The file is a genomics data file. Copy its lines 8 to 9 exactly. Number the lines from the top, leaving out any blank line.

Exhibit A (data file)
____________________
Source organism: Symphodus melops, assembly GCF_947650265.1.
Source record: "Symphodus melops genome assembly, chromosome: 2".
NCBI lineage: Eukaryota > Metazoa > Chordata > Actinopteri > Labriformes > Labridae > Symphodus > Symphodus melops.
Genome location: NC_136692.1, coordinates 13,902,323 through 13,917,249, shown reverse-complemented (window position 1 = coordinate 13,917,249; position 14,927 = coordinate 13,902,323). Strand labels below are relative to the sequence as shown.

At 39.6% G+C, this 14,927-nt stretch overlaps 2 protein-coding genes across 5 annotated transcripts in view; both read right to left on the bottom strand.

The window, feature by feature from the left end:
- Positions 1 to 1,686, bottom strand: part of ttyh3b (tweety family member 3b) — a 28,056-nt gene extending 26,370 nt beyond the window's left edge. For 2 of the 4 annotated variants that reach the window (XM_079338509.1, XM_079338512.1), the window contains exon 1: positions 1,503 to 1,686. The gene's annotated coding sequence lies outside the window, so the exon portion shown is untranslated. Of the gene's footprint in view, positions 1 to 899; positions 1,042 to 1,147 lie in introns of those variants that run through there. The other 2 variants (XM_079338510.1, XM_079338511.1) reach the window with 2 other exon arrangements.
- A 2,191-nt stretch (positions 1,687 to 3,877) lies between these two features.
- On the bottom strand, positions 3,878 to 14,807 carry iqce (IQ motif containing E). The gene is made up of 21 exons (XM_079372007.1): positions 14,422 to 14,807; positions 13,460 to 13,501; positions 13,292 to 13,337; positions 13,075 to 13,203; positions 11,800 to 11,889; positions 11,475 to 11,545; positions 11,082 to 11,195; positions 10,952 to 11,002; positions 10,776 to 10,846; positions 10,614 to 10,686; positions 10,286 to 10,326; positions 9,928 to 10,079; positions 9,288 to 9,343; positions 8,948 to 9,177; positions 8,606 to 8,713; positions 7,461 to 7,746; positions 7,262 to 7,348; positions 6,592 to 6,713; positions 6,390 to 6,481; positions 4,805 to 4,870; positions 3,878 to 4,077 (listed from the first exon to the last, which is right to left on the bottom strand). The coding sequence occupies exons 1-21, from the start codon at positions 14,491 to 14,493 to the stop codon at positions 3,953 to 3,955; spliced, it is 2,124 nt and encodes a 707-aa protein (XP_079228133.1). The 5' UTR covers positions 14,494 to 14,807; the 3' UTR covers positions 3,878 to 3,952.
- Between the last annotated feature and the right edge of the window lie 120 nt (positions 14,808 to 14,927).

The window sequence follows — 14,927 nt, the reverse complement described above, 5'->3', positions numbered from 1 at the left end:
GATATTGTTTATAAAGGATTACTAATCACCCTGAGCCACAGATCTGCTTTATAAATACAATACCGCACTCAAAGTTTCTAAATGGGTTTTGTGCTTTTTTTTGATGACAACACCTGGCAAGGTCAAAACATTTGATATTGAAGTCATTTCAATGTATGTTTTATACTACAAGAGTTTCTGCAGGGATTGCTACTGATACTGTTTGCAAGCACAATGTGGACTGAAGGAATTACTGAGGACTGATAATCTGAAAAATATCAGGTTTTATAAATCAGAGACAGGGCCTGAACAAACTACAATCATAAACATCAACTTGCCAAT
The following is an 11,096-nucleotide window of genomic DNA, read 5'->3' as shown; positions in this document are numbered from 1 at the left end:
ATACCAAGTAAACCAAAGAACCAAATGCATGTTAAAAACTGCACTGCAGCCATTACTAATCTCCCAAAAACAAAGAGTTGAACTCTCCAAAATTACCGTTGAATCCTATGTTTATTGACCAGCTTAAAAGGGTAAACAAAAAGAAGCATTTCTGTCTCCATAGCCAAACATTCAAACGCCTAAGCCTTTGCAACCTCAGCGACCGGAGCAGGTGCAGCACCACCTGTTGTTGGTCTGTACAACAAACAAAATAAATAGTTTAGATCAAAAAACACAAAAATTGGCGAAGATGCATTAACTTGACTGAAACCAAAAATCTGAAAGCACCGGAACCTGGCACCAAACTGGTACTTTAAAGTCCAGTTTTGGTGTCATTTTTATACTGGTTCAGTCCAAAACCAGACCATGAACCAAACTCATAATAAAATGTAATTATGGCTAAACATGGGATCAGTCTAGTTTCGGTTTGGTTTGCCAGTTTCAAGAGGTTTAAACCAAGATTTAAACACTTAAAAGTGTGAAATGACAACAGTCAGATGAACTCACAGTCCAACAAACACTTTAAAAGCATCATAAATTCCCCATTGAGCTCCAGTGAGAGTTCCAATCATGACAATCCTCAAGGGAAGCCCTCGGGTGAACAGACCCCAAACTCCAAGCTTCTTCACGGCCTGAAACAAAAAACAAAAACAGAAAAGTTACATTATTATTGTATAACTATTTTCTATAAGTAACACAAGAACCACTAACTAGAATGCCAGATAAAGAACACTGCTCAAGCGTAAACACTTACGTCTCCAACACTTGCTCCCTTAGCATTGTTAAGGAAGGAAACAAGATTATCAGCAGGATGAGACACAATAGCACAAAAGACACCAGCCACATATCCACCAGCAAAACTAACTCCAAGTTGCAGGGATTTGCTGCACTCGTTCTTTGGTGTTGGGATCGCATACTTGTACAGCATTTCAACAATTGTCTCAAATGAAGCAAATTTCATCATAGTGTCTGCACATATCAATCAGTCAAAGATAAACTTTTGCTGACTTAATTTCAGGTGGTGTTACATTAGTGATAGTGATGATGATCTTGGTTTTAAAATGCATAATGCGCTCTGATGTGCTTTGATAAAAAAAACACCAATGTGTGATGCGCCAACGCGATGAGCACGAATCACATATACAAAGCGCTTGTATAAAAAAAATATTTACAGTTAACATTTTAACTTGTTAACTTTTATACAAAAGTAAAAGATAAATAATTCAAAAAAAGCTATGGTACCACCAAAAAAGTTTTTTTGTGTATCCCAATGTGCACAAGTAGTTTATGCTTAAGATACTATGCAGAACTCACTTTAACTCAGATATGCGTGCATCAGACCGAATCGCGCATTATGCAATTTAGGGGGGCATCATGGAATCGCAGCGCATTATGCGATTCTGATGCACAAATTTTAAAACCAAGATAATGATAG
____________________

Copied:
- A 2,191-nt stretch (positions 1,687 to 3,877) lies between these two features.
- On the bottom strand, positions 3,878 to 14,807 carry iqce (IQ motif containing E). The gene is made up of 21 exons (XM_079372007.1): positions 14,422 to 14,807; positions 13,460 to 13,501; positions 13,292 to 13,337; positions 13,075 to 13,203; positions 11,800 to 11,889; positions 11,475 to 11,545; positions 11,082 to 11,195; positions 10,952 to 11,002; positions 10,776 to 10,846; positions 10,614 to 10,686; positions 10,286 to 10,326; positions 9,928 to 10,079; positions 9,288 to 9,343; positions 8,948 to 9,177; positions 8,606 to 8,713; positions 7,461 to 7,746; positions 7,262 to 7,348; positions 6,592 to 6,713; positions 6,390 to 6,481; positions 4,805 to 4,870; positions 3,878 to 4,077 (listed from the first exon to the last, which is right to left on the bottom strand). The coding sequence occupies exons 1-21, from the start codon at positions 14,491 to 14,493 to the stop codon at positions 3,953 to 3,955; spliced, it is 2,124 nt and encodes a 707-aa protein (XP_079228133.1). The 5' UTR covers positions 14,494 to 14,807; the 3' UTR covers positions 3,878 to 3,952.